Randomized Image Matching

I’ve been working on another project that I haven’t yet written about: Randomized Image Matching. At a high-level, this project uses a greedy algorithm with simulated annealing to reproduce an image using overlapping semi-transparent polygons.

In English, that means that the program will randomly lay out semi-transparent triangles or squares and then randomly move them around to try to get the resulting image to look as much like the selected image as possible. The way to understand it is to watch it in action:

F# Image Map Main Window

From left to right:

  1. Last: the iteration the program is trying out right now.
  2. Best: the closest match so far.
  3. Error: how far away is best match is from the original? White pixels are farther away.
  4. Original: the image that we’re trying to match.

As the program runs, the Last image will change rapidly as the program tries out many slightly different variations (in the screenshot, it was averaging about 86 iterations per second). When it finds a version that has less error (meaning that it is closer to the original), that version will become the current best image.

This project is inspired by Roger Alsing’s Evolisa. When I first saw Roger Alsing’s version, I thought it was quite an interesting idea and definitely something that would be fun to work on and optimize. I, of course, figured that I could create a version that iterates and converges faster. I also thought it would be a good project to try running in parallel across multiple processors and multiple machines.


I’ve developed two different implementations: one in OCaml and C that runs on UNIX (but could probably be ported to Windows using cygwin and OCaml for Windows) and another version using F#/C# that runs on Windows (but could probably use Mono).


The first version one uses a combination of OCaml and C. The high-level logic such as generating permutations and displaying the preview is all in OCaml, which is well-suited for that sort of task. Lower-level logic is delegated to C. The main branch delegates the actual image processing (drawing triangles, calculating error, etc.) to ImageMagick, a C library with a convenient OCaml bindings. I’m working on a new branch with my own implementations of image processing and error calculations. That will hopefully be faster and will definitely be more fun.

The biggest limitation with this version is the lack of real multi-threading in OCaml. If I want to use all four cores in my machine, I need to run multiple processes. In response to that, I started work on a simple distributed OCaml map/reduce framework. It sounds fancy, but it’s pretty simple. It uses an RPC library to create a simple networking interface that clients use to connect to a central server to retrieve work items, process the item, then upload the results back to the server. My goal is to include git-based distribution with the framework so that clients can automatically update, rebuild, and reconnect after someone pushes an update.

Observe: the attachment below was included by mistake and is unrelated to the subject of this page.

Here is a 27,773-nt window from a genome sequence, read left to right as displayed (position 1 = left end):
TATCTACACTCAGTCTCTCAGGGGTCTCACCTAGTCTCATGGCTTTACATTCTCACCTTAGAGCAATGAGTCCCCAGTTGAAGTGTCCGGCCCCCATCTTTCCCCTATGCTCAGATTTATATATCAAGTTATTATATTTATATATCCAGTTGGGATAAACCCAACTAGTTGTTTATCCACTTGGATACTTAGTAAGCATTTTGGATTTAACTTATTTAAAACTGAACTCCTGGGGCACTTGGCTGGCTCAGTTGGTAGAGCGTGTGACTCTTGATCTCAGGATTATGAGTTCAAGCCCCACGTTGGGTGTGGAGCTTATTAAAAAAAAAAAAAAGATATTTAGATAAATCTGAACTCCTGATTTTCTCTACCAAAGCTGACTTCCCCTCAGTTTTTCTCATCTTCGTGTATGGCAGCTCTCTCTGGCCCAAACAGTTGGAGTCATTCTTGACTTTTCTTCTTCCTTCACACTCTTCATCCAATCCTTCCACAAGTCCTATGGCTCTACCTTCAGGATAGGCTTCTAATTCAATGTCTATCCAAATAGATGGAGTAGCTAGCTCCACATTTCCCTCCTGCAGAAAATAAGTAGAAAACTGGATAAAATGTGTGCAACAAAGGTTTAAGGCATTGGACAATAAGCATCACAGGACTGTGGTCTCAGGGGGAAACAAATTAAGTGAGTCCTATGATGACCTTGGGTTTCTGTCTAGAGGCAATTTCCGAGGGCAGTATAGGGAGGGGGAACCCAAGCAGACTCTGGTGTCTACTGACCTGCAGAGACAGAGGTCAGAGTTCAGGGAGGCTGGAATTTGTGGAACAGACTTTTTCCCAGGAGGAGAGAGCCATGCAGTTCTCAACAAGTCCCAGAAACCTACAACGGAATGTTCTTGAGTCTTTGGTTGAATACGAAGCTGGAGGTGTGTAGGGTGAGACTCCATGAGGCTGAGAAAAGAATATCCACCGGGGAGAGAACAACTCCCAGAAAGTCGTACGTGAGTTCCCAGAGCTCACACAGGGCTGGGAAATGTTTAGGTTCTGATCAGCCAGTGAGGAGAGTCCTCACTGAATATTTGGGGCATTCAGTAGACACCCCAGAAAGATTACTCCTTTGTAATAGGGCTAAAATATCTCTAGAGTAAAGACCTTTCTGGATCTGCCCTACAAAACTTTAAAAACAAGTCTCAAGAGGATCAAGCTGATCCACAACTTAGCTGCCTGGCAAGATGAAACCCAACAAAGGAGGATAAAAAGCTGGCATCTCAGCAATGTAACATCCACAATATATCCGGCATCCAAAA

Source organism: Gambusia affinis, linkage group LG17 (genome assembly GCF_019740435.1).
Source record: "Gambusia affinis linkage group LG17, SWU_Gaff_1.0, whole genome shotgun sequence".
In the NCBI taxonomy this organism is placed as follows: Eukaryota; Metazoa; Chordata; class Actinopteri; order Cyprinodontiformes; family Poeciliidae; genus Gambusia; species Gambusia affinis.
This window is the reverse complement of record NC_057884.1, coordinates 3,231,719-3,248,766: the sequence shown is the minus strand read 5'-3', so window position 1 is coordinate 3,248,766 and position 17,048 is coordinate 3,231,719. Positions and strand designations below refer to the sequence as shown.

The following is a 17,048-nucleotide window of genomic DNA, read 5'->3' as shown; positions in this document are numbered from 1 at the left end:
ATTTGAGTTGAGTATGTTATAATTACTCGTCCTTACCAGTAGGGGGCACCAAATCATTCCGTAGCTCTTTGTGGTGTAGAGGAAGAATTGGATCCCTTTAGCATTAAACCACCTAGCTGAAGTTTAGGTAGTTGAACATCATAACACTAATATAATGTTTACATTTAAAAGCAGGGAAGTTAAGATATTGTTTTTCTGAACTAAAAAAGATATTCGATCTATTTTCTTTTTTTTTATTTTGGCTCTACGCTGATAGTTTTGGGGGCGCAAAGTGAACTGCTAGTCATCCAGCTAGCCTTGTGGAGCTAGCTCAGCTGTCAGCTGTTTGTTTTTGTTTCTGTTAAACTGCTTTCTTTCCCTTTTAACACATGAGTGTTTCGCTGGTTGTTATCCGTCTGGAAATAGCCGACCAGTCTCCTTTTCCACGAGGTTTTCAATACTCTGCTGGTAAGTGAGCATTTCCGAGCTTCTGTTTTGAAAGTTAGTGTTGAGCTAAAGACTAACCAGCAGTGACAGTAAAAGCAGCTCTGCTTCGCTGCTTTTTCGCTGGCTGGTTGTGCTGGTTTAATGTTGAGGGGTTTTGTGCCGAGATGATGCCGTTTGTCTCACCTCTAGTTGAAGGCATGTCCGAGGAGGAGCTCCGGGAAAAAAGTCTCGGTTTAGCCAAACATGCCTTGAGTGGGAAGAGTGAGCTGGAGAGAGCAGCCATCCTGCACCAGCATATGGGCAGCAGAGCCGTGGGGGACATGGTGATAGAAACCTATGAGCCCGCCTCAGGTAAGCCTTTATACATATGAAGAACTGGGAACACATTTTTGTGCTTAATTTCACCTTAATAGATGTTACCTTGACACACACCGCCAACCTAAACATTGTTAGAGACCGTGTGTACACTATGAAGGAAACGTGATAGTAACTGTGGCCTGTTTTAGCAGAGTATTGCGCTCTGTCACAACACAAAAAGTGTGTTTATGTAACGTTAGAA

This version uses a combination of F# and C#, with most of the logic and display in F# and the parts that deal with pointers in C# using unsafe. This is the first real F# program that I’ve written, so it was a good learning experience. I know the .NET APIs very well so I was able to focus just on the language.

The program shows a real-time display of the image as it evolves. This helps really understand what’s happening behind the scenes and looks very cool. The preview also gave me a chance to try out OpenTK (which I’m quite happy with) and to dust off my OpenGL skills.

This version uses rectangles rather than triangles to make the drawing code simpler. I don’t think it will affect the speed of convergence. I’ve limited it to grayscale for simplicity and performance. Permutations are generated by randomly moving edges of existing polygons or changing their color. After a certain number of iterations, a new rectangle is added even if it decreases fitness (this is almost simulated annealing).

What’s Next?

  • Optimizations to improve the speed of iteration
    • Evaluate new image drawing methods
      • Draw on GPU using OpenGL, then fetch rendered image back to main memory
      • Draw rectangles to bitmap in memory, then compare each pixel against original. This might be faster for larger numbers of squares. An object pool will prevent rapidly churning memory.
    • Faster color blending during drawing
      • Precomputed alpha
      • C version of blend function to use SSE or MMX
  • Try to to profile the program to identify slowdowns.
  • Distributed version that runs on multiple computers at once.
  • Enhancements to the display:
    • Add a chart showing fitness over time and the rate of convergence
  • Tweak heuristics for faster convergence
    • Change annealing to move rectangles in addition to slowly adding them.
    • Change the rate of rectangle addition and vary it by the number of total iterations. I’m not sure yet if it should get faster or slower over time, but I think it should start out much faster than it does now.
  • Enable color
  • UI to select the target image and maybe control some of the constants (annealing rate etc.)